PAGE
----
How China’s Debt Fix Could Make Things Much Worse
The International Monetary Fund published a paper on Tuesday with an alarming forecast for China’s economic future. This is not to forget that China has the world’s second-largest economy, still major problems may loom emerge ahead.
The IMF references multiple financial trends in its warning. These include massive corporate debt, slowing economic growth rate, and a tedious relationship between the Chinese government and corporations.
According to the IMF, China is not the only country that should worry.
China’s Economy: A Slippery Slope
After relying on credit-driven growth for 20 years, Beijing faces massive debt.
Many Chinese corporations are state-owned enterprises (often simply called SOEs). When the SOEs borrow money from the government, they frequently accumulate debt.
Before long, the firms cannot even afford interest payments.
Meanwhile, the country’s corporate debt has reached $1.3 trillion. This high figure could cause devastating bank losses.
“Zombie” Firms Pose Another Problem
So-called “zombie” firms are another problem for China. Zombie firms are unproductive, unsustainable corporations that continue operations.
The IMF advises the government to pay closer attention to these weak companies. They are playing a major role in stalling economic growth.
So far, China’s government has continued to support zombie SOEs to avoid social and political clashes. However, the cycle of lending money without receiving any returns is obviously unsustainable.
How Will Beijing Respond?
In 2015, the Chinese government asked citizens to invest in the stock market. The goal was for investments to give companies a boost. The attempt failed, however, with multiple stock market crashes. Now, Beijing must adopt a new approach. To bolster the economy, Beijing proposes:
- to allow banks to convert debt into equity which means, banks would swap companies’ non-productive loans (NPLs) in return for stakes in those companies
- to discourage continued government support of zombie firms
- to implement securitization (a.k.a. bundling debts to sell as securities)
In the past, similar ideas and strategies to that of the US were implemented to address its economic troubles. However, the question is: would such measures work for China?
How Beijing’s Proposal Could Backfire
Chinese IMF mission leader James Daniel urges China to design its plan of action very carefully.
If Beijing tries to take measures like securitization, the government needs to ensure there is a sufficient overhaul. Otherwise, the persistent zombie firms will only continue to spread.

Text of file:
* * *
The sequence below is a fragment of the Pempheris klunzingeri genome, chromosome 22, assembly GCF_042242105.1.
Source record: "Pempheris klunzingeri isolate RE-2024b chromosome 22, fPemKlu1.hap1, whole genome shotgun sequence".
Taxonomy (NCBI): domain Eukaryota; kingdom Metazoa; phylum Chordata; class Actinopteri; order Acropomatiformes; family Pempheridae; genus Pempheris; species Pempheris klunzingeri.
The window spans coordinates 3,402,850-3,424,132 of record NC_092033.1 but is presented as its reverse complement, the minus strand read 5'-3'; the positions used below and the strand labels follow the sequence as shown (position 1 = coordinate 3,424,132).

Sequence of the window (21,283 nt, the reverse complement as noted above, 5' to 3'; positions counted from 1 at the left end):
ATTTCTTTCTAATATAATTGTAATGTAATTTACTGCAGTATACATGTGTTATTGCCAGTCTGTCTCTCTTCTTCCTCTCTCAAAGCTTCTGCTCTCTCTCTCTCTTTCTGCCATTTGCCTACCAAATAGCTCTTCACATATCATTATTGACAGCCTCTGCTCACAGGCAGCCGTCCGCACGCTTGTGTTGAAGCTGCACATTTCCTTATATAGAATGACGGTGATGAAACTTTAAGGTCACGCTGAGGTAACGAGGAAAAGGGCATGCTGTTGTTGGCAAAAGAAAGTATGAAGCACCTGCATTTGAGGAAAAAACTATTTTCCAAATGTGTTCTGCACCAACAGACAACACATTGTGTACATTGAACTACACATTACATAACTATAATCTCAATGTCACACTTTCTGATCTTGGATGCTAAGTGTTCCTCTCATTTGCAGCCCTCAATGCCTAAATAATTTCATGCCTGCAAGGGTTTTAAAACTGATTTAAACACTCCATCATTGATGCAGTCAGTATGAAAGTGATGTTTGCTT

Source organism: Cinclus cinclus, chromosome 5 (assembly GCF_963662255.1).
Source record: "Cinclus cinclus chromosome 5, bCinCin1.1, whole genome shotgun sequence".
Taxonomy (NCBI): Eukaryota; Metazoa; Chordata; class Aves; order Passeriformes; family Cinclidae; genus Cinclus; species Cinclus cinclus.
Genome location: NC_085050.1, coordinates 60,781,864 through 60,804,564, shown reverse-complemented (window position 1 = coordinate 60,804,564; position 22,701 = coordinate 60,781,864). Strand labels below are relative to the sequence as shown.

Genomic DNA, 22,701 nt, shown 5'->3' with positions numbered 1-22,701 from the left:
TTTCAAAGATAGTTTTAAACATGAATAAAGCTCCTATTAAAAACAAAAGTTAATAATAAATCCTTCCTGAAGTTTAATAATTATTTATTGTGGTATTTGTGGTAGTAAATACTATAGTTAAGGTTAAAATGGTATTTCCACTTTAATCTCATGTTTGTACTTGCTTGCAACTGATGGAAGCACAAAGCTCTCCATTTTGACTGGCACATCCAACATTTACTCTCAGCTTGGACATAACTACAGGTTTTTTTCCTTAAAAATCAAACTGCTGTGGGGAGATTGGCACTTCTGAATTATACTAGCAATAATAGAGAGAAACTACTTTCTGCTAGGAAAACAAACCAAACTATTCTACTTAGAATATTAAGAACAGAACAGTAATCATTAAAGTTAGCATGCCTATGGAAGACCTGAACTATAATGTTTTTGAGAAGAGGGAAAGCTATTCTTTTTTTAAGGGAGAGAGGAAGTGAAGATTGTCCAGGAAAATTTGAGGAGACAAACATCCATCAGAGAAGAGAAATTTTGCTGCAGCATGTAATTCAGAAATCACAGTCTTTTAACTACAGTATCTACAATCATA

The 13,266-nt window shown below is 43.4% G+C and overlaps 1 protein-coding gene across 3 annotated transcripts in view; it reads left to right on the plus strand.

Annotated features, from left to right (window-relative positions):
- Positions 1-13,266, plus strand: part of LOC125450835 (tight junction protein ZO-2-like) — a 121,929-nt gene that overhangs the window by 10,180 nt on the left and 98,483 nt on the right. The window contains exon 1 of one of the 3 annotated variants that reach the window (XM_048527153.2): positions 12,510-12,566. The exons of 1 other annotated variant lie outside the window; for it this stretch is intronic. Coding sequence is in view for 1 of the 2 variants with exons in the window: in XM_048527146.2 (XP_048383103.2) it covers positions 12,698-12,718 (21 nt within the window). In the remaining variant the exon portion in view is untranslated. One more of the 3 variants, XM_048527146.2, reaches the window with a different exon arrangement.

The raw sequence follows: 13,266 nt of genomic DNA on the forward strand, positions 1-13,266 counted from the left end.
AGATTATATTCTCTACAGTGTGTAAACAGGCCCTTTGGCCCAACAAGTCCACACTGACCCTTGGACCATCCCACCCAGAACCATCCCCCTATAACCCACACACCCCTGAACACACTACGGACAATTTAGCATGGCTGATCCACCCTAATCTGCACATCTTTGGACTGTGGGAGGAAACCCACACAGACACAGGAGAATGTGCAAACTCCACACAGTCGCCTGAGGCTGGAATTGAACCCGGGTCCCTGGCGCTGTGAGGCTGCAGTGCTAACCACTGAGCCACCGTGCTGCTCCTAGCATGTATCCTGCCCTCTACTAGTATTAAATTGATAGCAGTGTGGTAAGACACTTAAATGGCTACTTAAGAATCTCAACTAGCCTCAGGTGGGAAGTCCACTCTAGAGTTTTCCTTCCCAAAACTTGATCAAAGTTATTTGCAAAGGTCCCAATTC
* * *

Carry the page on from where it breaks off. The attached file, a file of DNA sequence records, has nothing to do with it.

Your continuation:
In fact, the IMF warns, securitization might make the issue of zombie firms worse. After all, just because the strategies have worked for capitalist countries like the United States, it does not mean those methods will cause the same results in China.
The powerful influence China’s government has over corporations makes the proposal to swap debts for equities risky, too. Everything depends on China making an effective transition from its current model of credit-driven growth to a more consumer-based economy.
Serious Challenges Ahead
Some economists already predict such transition will be most dangerous. If Beijing proceeds with its plan, the IMF has identified several key factors that could enable success:
• the presence of a wide, varied pool of debt
• the Chinese government’s willingness to allow corporations more authority
• the flexibility of the Chinese legal system when it comes to restructuring companies
• the cooperation of banks to preserve interest in companies
Clearly, China needs to navigate these kinds of issues with particular care.
Treating the Illness, Not The Symptoms
According to Société Générale Wei Yao, small changes are not enough. Instead, she says, the government must make major changes to the system as a whole.
The recent IMF paper agrees. The authors argue that China should approach its economic dilemma with a comprehensive plan. Changes need to be on a fundamental level.
In other words, it’s not enough to address the symptoms. Instead, China needs to treat the underlying disease as soon as possible. Some economists believe time is already running out.
It is not difficult to imagine how Beijing itself may suffer from an economic collapse. But the magnitude of the problem could extend far beyond China.
IMF authors James Daniel, José Garrido, and Monica Morretti suggest that corporate debt, stagnating growth rate, and potential bank losses could all have serious consequences for the global economy.
China’s growth rate (the expansion of its economy since last year) has already fallen bellow 10%, a troubling sign. If this trend continues, emerging markets in other parts of the world will start to feel the effects.
For instance, a Chinese economic collapse would certainly impact countries that rely on Chinese demand for their exports. Because China once invested heavily in industrial metals and energy (especially oil), countries that export to China will struggle, especially if commodities’ prices continue to drop.
A Critical Moment
Current financial trends in China do not bode well. Hopefully, there is still potential for an economic recovery. Whatever the outcome, however, the stakes are getting higher as national debt rises.
The decisions China makes now will be crucial, not only for its economy but maybe also for the whole world.